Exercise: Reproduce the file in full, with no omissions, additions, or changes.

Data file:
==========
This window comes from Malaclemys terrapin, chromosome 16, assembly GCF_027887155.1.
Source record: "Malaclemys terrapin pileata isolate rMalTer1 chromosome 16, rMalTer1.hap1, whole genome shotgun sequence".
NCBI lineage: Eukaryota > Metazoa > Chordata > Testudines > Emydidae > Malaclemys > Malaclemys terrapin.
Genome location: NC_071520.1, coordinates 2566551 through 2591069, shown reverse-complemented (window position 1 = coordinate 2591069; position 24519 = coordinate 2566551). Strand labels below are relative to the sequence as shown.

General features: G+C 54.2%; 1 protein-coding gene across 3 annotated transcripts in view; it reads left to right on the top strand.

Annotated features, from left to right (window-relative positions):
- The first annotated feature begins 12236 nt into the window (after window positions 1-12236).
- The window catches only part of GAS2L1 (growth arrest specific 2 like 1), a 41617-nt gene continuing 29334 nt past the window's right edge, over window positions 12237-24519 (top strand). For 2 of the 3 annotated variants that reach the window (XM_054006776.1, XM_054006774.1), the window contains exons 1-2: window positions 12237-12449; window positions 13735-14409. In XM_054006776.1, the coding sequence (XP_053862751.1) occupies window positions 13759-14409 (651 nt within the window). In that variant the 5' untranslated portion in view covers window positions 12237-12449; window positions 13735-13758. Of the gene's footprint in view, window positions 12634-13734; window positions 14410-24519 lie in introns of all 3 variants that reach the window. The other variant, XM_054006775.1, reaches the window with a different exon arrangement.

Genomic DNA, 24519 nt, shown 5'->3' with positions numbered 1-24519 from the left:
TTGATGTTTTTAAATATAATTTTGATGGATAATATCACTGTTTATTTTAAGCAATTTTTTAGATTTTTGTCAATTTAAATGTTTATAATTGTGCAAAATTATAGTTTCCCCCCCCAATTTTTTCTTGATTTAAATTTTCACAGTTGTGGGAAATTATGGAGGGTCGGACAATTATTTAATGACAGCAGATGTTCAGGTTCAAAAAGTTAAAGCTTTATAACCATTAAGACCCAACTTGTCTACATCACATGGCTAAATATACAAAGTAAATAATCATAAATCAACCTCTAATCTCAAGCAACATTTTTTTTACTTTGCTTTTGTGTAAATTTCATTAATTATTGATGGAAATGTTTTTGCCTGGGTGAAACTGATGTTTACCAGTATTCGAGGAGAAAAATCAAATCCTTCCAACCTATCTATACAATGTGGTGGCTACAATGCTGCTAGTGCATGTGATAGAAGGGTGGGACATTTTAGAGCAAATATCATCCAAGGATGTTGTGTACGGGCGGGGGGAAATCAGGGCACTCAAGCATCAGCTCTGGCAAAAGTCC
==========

This window comes from Malaclemys terrapin, chromosome 16, assembly GCF_027887155.1.
Source record: "Malaclemys terrapin pileata isolate rMalTer1 chromosome 16, rMalTer1.hap1, whole genome shotgun sequence".
NCBI lineage: Eukaryota > Metazoa > Chordata > Testudines > Emydidae > Malaclemys > Malaclemys terrapin.
Genome location: NC_071520.1, coordinates 2566551 through 2591069, shown reverse-complemented (window position 1 = coordinate 2591069; position 24519 = coordinate 2566551). Strand labels below are relative to the sequence as shown.

General features: G+C 54.2%; 1 protein-coding gene across 3 annotated transcripts in view; it reads left to right on the top strand.

Annotated features, from left to right (window-relative positions):
- The first annotated feature begins 12236 nt into the window (after window positions 1-12236).
- The window catches only part of GAS2L1 (growth arrest specific 2 like 1), a 41617-nt gene continuing 29334 nt past the window's right edge, over window positions 12237-24519 (top strand). For 2 of the 3 annotated variants that reach the window (XM_054006776.1, XM_054006774.1), the window contains exons 1-2: window positions 12237-12449; window positions 13735-14409. In XM_054006776.1, the coding sequence (XP_053862751.1) occupies window positions 13759-14409 (651 nt within the window). In that variant the 5' untranslated portion in view covers window positions 12237-12449; window positions 13735-13758. Of the gene's footprint in view, window positions 12634-13734; window positions 14410-24519 lie in introns of all 3 variants that reach the window. The other variant, XM_054006775.1, reaches the window with a different exon arrangement.

Genomic DNA, 24519 nt, shown 5'->3' with positions numbered 1-24519 from the left:
TTGATGTTTTTAAATATAATTTTGATGGATAATATCACTGTTTATTTTAAGCAATTTTTTAGATTTTTGTCAATTTAAATGTTTATAATTGTGCAAAATTATAGTTTCCCCCCCCAATTTTTTCTTGATTTAAATTTTCACAGTTGTGGGAAATTATGGAGGGTCGGACAATTATTTAATGACAGCAGATGTTCAGGTTCAAAAAGTTAAAGCTTTATAACCATTAAGACCCAACTTGTCTACATCACATGGCTAAATATACAAAGTAAATAATCATAAATCAACCTCTAATCTCAAGCAACATTTTTTTTACTTTGCTTTTGTGTAAATTTCATTAATTATTGATGGAAATGTTTTTGCCTGGGTGAAACTGATGTTTACCAGTATTCGAGGAGAAAAATCAAATCCTTCCAACCTATCTATACAATGTGGTGGCTACAATGCTGCTAGTGCATGTGATAGAAGGGTGGGACATTTTAGAGCAAATATCATCCAAGGATGTTGTGTACGGGCGGGGGGAAATCAGGGCACTCAAGCATCAGCTCTGGCAAAAGTCC